There are seven sacraments in the Catholic Church – Baptism, Reconciliation, the Eucharist, Confirmation, Matrimony, Anointing of the Sick, and Holy Orders – and each can be described as sign of God’s love for us, a sharing in the life of Christ, or in the words of the old Baltimore Catechism, “an outward sign, instituted by Christ, to give grace.”
Each of the sacraments features some external sign or physical element (water, oil, the candle and white garment in Baptism, for instance) and each imparts a particular grace proper to that sacrament. A person participating in the Sacrament of Matrimony, for example, would receive particular graces that would help him or her to fulfill the promises of marriage.
St. Augustine defined a sacrament as the “visible form of an invisible grace” and each sacrament is intended to unite us more closely to Christ and to help us on our pilgrimage through life as His disciples.
Baptism is the first sacrament of the Church, enabling the recipient to become a child of God, a brother or sister in Christ, and enabling that person to receive the other sacraments.
In Baptism, water is poured on a person’s head, or he or she is immersed in water as the minister says “I baptize you in the name of the Father, and of the Son, and of the Holy Spirit.” Through Baptism, Original Sin is forgiven (along with the personal sins of an older candidate for the sacrament), the recipient is infused with sanctifying grace, and receives the theological virtues of faith, hope and charity together with the gifts of the Holy Spirit.
The Church teaches that a person unable to receive Baptism by water might instead benefit from a “Baptism by blood” (martyrdom) or a “Baptism of desire” by which a person whose desire to be baptized has gone unfulfilled might still benefit from the sacrament.
To arrange for the baptism of a child under the age of reason (usually age 7) call the parish office at (313)274-4500. To arrange for the baptism of an older child or an adult, please contact Fr. Patrick Stoffer at (313)274-4500, or at email@example.com
Through the forgiveness of sin, the Sacrament of Reconciliation restores our relationships with God and one another so that we might once more be united with Christ and the fellowship of his Church.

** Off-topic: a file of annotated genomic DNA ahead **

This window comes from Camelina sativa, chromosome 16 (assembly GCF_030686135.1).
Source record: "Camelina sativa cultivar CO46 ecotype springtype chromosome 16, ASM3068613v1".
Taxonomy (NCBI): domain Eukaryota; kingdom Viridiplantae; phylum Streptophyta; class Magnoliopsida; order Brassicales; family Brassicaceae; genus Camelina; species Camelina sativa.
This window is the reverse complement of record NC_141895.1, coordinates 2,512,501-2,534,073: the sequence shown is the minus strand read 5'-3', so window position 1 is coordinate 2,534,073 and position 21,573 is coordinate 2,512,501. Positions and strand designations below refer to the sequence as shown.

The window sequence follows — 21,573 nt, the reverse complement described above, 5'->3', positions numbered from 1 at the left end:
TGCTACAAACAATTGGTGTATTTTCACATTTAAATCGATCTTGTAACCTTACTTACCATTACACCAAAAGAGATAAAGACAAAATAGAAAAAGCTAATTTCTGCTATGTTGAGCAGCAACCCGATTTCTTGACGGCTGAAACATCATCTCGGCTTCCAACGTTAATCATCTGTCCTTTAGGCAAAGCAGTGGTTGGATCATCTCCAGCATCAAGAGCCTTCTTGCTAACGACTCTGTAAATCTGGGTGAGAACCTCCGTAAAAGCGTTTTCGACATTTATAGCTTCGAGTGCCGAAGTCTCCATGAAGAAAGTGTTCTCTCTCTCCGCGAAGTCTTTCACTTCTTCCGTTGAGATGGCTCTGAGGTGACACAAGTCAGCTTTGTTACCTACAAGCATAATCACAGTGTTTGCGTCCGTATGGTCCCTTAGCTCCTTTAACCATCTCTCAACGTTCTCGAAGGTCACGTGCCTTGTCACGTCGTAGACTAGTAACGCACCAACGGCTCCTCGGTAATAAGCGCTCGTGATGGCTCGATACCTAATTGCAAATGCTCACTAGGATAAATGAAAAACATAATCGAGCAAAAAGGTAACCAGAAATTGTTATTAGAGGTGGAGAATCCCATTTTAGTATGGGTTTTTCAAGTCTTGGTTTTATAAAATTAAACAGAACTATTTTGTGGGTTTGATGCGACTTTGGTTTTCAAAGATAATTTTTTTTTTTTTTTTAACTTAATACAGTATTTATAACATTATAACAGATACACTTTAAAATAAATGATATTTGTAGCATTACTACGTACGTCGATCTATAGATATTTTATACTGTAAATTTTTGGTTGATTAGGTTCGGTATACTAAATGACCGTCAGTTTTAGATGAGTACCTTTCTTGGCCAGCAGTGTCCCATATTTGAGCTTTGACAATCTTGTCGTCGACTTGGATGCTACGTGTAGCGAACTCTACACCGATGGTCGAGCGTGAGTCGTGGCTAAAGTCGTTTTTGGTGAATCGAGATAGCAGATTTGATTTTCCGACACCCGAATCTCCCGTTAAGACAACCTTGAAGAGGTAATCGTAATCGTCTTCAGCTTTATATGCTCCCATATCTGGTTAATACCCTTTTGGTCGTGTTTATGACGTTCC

The effect of sin, particularly serious sin, is to destroy our relationship with God and to undermine our relationships with other human beings. But Christ came to conquer the effects of sin, to save us from the power of evil in the world that attacks human dignity and separates us from God.
Christ taught us that if we are willing to acknowledge our sin and seek reconciliation (Parable of the Lost Son, Lk. 15:11-32) the Father will welcome us with open arms, and celebrate our return. What is necessary is a true sense of repentance for what we have done and the genuine intention to avoid sin in the future (“Go, and sin no more.” Jn. 11:8).
The Sacrament of Reconciliation is celebrated in the church each Saturday beginning at 2:30 p.m. or by appointment by contacting Fr. Patrick at (313)274-4500 or at firstname.lastname@example.org.
The Eucharist (from the Greek eucharistia, “thanksgiving”) is the sacrament of the Body and Blood of Jesus Christ, in which he is present under the forms of bread and wine offering himself in the Sacrifice of the Mass and giving himself as spiritual food to the faithful. 1
Also known as Holy Communion, the Eucharist was instituted by Christ himself at the Last Supper “in order to perpetuate the sacrifice of the Cross throughout the ages until he should come again, and so to entrust to his beloved spouse, the Church, a memorial of his death and resurrection: a sacrament of love, a sign of unity, a bond of charity, a paschal banquet in which Christ is consumed, the mind is filled with grace, and a pledge of future glory is given to us.” 2
Because the Eucharist is sacred to Catholics, the Church asks only those to approach the sacrament who are one in belief with the Church and who are in the state of grace.
For information on Eucharistic preparation for children up to the 2nd grade, contact Religious Education Director Shannon Pryce at (313)274-4500. Older children and adults seeking preparation to receive the sacrament should contact Fr. Patrick Stoffer at the same number or by e-mail at email@example.com